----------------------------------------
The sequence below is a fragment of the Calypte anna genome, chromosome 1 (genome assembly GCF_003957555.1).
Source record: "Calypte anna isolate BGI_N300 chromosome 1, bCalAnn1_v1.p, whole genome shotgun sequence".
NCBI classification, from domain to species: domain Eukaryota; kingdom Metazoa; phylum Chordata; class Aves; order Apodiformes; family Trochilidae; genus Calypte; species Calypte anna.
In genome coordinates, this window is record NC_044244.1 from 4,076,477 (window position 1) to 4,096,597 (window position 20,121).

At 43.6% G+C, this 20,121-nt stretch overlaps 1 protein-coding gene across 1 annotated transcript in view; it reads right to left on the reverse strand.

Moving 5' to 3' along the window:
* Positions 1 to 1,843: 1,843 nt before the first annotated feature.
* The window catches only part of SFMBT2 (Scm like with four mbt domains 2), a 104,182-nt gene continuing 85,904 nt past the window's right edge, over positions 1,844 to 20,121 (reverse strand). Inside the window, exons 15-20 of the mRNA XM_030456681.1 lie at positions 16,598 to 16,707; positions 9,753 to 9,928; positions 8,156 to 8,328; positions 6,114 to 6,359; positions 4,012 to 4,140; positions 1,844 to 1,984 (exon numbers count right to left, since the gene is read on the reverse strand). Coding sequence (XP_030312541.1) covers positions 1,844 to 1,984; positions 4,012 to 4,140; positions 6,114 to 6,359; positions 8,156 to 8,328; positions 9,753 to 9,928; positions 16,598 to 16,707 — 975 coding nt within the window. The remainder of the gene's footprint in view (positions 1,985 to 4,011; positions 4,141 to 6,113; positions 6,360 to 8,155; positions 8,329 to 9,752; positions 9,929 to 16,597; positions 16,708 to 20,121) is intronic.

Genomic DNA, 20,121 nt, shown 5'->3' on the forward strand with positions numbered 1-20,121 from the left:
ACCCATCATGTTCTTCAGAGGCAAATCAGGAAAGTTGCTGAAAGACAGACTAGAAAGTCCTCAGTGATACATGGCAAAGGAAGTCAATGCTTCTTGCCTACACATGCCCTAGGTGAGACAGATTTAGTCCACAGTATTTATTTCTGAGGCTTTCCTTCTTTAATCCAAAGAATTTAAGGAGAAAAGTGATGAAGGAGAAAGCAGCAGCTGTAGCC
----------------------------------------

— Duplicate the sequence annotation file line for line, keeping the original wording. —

The sequence below is a fragment of the Calypte anna genome, chromosome 1 (genome assembly GCF_003957555.1).
Source record: "Calypte anna isolate BGI_N300 chromosome 1, bCalAnn1_v1.p, whole genome shotgun sequence".
NCBI classification, from domain to species: domain Eukaryota; kingdom Metazoa; phylum Chordata; class Aves; order Apodiformes; family Trochilidae; genus Calypte; species Calypte anna.
In genome coordinates, this window is record NC_044244.1 from 4,076,477 (window position 1) to 4,096,597 (window position 20,121).

At 43.6% G+C, this 20,121-nt stretch overlaps 1 protein-coding gene across 1 annotated transcript in view; it reads right to left on the reverse strand.

Moving 5' to 3' along the window:
* Positions 1 to 1,843: 1,843 nt before the first annotated feature.
* The window catches only part of SFMBT2 (Scm like with four mbt domains 2), a 104,182-nt gene continuing 85,904 nt past the window's right edge, over positions 1,844 to 20,121 (reverse strand). Inside the window, exons 15-20 of the mRNA XM_030456681.1 lie at positions 16,598 to 16,707; positions 9,753 to 9,928; positions 8,156 to 8,328; positions 6,114 to 6,359; positions 4,012 to 4,140; positions 1,844 to 1,984 (exon numbers count right to left, since the gene is read on the reverse strand). Coding sequence (XP_030312541.1) covers positions 1,844 to 1,984; positions 4,012 to 4,140; positions 6,114 to 6,359; positions 8,156 to 8,328; positions 9,753 to 9,928; positions 16,598 to 16,707 — 975 coding nt within the window. The remainder of the gene's footprint in view (positions 1,985 to 4,011; positions 4,141 to 6,113; positions 6,360 to 8,155; positions 8,329 to 9,752; positions 9,929 to 16,597; positions 16,708 to 20,121) is intronic.

Genomic DNA, 20,121 nt, shown 5'->3' on the forward strand with positions numbered 1-20,121 from the left:
ACCCATCATGTTCTTCAGAGGCAAATCAGGAAAGTTGCTGAAAGACAGACTAGAAAGTCCTCAGTGATACATGGCAAAGGAAGTCAATGCTTCTTGCCTACACATGCCCTAGGTGAGACAGATTTAGTCCACAGTATTTATTTCTGAGGCTTTCCTTCTTTAATCCAAAGAATTTAAGGAGAAAAGTGATGAAGGAGAAAGCAGCAGCTGTAGCC